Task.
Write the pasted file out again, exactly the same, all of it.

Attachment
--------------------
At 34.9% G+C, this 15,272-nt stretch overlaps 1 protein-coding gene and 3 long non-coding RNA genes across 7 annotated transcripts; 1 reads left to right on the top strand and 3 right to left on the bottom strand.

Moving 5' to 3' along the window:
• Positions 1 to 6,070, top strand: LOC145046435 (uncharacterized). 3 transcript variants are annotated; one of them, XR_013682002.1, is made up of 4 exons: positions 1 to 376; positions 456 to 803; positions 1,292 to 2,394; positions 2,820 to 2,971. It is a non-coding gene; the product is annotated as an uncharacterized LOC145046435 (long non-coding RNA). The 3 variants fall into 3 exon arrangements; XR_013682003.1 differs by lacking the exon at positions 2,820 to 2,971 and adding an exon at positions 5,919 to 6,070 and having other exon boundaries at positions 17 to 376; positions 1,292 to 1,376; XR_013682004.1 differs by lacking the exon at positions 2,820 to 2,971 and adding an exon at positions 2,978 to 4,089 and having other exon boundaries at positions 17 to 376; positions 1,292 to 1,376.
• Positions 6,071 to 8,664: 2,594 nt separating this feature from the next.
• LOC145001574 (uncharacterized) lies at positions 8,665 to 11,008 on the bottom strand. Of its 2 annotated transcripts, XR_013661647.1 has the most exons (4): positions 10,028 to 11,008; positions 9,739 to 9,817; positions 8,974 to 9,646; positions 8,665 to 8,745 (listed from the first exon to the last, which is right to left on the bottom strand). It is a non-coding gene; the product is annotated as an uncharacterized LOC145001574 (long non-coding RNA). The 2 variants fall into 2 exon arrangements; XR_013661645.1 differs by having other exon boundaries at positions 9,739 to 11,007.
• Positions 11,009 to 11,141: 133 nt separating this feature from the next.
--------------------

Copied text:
At 34.9% G+C, this 15,272-nt stretch overlaps 1 protein-coding gene and 3 long non-coding RNA genes across 7 annotated transcripts; 1 reads left to right on the top strand and 3 right to left on the bottom strand.

Moving 5' to 3' along the window:
• Positions 1 to 6,070, top strand: LOC145046435 (uncharacterized). 3 transcript variants are annotated; one of them, XR_013682002.1, is made up of 4 exons: positions 1 to 376; positions 456 to 803; positions 1,292 to 2,394; positions 2,820 to 2,971. It is a non-coding gene; the product is annotated as an uncharacterized LOC145046435 (long non-coding RNA). The 3 variants fall into 3 exon arrangements; XR_013682003.1 differs by lacking the exon at positions 2,820 to 2,971 and adding an exon at positions 5,919 to 6,070 and having other exon boundaries at positions 17 to 376; positions 1,292 to 1,376; XR_013682004.1 differs by lacking the exon at positions 2,820 to 2,971 and adding an exon at positions 2,978 to 4,089 and having other exon boundaries at positions 17 to 376; positions 1,292 to 1,376.
• Positions 6,071 to 8,664: 2,594 nt separating this feature from the next.
• LOC145001574 (uncharacterized) lies at positions 8,665 to 11,008 on the bottom strand. Of its 2 annotated transcripts, XR_013661647.1 has the most exons (4): positions 10,028 to 11,008; positions 9,739 to 9,817; positions 8,974 to 9,646; positions 8,665 to 8,745 (listed from the first exon to the last, which is right to left on the bottom strand). It is a non-coding gene; the product is annotated as an uncharacterized LOC145001574 (long non-coding RNA). The 2 variants fall into 2 exon arrangements; XR_013661645.1 differs by having other exon boundaries at positions 9,739 to 11,007.
• Positions 11,009 to 11,141: 133 nt separating this feature from the next.